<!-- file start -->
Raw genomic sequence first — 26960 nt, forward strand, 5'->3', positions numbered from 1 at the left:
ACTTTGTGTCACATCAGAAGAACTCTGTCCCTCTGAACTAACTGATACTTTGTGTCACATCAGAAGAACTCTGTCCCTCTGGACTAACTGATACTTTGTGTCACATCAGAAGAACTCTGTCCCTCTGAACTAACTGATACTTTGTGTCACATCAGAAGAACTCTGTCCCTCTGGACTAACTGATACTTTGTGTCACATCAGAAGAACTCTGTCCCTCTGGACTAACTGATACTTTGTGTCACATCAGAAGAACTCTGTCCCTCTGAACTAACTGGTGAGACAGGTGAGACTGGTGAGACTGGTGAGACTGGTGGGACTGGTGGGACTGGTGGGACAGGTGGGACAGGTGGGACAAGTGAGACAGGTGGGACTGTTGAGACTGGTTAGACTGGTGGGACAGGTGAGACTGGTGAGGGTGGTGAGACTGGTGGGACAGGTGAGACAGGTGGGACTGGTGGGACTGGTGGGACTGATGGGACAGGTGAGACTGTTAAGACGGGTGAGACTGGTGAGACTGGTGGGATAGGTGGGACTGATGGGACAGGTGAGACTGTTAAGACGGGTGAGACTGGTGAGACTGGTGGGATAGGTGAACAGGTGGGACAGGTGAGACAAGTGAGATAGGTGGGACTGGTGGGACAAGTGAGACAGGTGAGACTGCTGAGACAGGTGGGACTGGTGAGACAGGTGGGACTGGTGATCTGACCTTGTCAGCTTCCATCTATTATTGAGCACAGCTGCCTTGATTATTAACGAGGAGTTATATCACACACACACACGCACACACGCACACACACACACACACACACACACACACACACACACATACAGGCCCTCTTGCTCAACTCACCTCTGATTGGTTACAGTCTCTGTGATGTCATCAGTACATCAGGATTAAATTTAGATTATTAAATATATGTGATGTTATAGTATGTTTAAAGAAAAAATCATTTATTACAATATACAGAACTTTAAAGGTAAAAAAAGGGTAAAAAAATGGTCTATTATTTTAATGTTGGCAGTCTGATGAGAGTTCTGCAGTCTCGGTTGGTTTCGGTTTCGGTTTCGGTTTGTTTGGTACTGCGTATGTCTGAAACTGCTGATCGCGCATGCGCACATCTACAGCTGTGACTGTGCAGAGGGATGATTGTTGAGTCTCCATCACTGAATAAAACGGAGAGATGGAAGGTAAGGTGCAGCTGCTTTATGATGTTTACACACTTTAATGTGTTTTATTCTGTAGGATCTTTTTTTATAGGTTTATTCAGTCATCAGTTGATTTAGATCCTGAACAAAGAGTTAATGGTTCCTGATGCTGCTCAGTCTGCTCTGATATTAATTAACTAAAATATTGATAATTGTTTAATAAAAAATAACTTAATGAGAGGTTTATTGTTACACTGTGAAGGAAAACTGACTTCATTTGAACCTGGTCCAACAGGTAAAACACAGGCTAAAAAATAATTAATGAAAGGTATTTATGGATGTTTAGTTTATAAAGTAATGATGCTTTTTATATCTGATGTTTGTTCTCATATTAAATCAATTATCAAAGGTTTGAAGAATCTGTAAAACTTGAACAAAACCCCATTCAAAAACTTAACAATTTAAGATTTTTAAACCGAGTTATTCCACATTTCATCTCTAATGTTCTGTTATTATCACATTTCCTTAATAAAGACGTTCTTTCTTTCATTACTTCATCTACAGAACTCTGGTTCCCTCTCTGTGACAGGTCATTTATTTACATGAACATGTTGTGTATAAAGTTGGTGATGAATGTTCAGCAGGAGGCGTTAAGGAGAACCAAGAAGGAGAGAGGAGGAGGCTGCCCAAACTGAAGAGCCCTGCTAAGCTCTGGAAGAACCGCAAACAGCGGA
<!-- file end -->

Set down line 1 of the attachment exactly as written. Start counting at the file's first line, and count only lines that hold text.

Raw genomic sequence first — 26960 nt, forward strand, 5'->3', positions numbered from 1 at the left: